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Our attorneys assisted an intertribal effort in California to secure state legislation repudiating the use of the “existing Indian family doctrine,” a doctrine used to avoid application of the Indian Child Welfare Act.

Articles

Hall and Stearns: We just got $2 billion for economic development – let’s use it

07/20/2009

Air Program Options for Tribes in the Pacific Northwest

Spring 2009

Tribal Environmental Policy Acts and the Landscape of Environmental Law

Spring 2009

Going "Code Green" in Indian Country

Spring 2009

HIPAA and Patient Privacy: Tribal Policies as Added Means for Addressing Indian Health Disparities

Summer 2006

Protecting and Preserving Indigenous Communities in the Americas

Spring 2006

"Indian Country” and the Nature and Scope of Tribal Self-Government in Alaska

June 2005

Protecting Tribal Stories: The Perils of Propertization

Summer 2003

The Supreme Court's “Whack-A-Mole” Game Theory in Federal Indian Law, A Theory That Has No Place In The Realm of Environmental Law

Fall 2002

Florida's War On Indian Gaming: An Attack On Tribal Sovereignty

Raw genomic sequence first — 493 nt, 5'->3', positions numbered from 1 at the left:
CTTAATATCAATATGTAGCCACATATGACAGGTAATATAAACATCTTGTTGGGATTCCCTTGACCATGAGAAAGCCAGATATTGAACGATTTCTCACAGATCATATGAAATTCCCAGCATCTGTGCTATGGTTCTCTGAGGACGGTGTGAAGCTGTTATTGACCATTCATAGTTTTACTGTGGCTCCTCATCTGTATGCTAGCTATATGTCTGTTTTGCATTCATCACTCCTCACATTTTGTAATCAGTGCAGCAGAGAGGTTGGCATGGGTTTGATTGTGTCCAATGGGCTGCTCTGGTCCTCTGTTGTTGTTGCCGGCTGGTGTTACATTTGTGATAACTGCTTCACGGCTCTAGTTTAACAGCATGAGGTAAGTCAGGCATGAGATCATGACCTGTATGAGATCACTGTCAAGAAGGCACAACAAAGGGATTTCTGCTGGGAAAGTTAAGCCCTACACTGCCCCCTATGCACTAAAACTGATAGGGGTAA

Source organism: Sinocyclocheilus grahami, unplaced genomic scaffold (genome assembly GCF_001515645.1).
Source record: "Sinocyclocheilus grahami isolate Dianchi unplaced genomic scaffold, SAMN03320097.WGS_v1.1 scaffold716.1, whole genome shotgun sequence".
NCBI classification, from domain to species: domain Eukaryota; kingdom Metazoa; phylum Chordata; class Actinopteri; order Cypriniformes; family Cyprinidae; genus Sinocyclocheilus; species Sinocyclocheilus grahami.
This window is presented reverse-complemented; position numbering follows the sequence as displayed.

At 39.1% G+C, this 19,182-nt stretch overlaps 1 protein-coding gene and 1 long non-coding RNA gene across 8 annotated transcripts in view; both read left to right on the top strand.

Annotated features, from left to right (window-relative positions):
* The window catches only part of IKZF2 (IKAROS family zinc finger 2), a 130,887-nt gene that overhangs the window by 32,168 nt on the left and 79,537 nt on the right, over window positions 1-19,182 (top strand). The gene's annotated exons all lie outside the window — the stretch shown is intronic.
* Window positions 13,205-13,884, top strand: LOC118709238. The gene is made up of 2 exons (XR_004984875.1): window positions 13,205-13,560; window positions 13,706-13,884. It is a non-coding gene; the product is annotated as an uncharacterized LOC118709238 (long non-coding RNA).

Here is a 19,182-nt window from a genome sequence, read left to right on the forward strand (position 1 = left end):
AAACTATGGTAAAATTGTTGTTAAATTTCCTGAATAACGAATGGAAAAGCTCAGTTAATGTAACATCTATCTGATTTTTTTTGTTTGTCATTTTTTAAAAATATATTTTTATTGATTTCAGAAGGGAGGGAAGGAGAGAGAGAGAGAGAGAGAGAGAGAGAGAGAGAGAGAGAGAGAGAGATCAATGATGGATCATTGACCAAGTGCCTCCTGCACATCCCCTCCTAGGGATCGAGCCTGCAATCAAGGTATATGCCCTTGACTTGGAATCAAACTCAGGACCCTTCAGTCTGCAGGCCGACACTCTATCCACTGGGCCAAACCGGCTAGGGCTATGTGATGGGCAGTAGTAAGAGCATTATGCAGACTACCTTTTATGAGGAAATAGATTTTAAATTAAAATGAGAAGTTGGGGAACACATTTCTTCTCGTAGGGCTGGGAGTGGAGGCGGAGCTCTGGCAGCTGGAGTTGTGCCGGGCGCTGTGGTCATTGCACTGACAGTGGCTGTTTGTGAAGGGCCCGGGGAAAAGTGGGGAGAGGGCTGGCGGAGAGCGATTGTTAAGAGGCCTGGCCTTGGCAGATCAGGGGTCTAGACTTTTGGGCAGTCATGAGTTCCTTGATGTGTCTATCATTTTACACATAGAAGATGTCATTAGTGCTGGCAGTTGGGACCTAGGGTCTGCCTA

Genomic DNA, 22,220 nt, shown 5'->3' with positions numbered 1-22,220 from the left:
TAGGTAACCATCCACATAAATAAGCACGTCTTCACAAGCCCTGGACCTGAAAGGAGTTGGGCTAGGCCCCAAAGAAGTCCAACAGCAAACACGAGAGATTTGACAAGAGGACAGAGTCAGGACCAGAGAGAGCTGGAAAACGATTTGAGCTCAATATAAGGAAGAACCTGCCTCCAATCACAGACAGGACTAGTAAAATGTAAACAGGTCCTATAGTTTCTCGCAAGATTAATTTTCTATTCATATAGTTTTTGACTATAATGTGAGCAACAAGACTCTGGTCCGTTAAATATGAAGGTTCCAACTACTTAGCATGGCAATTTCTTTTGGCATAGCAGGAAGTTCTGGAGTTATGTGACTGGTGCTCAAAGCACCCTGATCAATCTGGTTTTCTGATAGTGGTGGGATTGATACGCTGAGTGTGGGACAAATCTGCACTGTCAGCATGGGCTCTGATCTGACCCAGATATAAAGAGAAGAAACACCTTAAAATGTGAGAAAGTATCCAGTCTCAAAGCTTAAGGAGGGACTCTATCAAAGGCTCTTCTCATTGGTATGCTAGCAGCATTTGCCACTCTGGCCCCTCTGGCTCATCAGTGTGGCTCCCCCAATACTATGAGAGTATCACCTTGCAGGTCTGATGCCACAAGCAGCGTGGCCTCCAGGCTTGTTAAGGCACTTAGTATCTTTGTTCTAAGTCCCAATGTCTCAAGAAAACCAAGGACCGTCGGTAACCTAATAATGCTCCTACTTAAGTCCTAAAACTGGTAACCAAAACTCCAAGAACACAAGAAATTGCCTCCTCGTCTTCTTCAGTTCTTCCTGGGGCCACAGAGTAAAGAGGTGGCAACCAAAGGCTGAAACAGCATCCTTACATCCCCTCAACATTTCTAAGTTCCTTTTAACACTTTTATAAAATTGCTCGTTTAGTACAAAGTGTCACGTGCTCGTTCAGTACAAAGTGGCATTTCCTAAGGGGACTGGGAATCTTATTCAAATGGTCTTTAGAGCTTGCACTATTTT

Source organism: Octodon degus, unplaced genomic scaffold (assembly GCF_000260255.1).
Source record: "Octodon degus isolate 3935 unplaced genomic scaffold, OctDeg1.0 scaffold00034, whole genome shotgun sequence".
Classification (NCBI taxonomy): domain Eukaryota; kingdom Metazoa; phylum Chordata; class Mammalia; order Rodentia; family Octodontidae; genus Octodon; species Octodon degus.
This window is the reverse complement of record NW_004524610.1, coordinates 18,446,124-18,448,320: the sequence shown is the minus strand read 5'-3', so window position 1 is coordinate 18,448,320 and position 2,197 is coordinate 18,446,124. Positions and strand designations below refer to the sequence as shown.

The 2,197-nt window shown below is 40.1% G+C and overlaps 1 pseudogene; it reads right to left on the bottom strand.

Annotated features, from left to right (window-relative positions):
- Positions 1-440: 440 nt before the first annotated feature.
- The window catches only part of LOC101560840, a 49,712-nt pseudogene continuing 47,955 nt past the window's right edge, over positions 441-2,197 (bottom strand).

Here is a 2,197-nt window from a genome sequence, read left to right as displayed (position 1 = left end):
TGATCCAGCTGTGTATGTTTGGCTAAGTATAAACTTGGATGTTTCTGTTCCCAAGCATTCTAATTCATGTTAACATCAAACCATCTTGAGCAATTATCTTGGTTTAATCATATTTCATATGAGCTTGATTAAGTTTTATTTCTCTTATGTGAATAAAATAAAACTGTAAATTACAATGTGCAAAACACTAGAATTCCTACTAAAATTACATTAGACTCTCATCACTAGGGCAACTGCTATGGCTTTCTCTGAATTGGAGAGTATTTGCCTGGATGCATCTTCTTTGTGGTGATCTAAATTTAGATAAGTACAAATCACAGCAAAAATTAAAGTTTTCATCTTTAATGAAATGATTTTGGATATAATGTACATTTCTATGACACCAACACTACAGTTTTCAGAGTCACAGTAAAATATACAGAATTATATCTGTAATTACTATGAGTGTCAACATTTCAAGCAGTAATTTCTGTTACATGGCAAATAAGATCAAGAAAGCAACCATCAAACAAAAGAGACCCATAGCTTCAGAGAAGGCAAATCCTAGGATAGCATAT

Fall 2000

Protecting Habitat for Off-Reservation Tribal Hunting and Fishing Rights: Tribal Comanagement as a Reserved Right

Summer 2000

Due Process and Public Participation in Tribal Environmental Programs

Winter 1999

Indian Tribes and the Base Realignment and Closure Act: Recommendations for Future Trust Land Acquisitions

June 1999

The Cultural Heritage of American Indian Tribes and the Preservation of Biological Diversity

Summer 1999

Borrowing Instead Of Taking: How The Seemingly Opposite Threads Of Indian Treaty Rights And Property Rights Activism Could Intertwine To Restore Salmon To The Rivers

Summer 1998

Indigenous Self-Government, Environmental Protection, and the Consent of the Governed: A Tribal Environmental Review Process

Fall 1994

Turtle's War Party: An Indian Allegory on Environmental Justice

Fall 1994

Making a Difference: The Federal Policy of Indian Tribal Self-Determination and Self-Governance

Winter 1990

The Consent of the Governed – A New Concept in Indian Affairs?

Summer 1971



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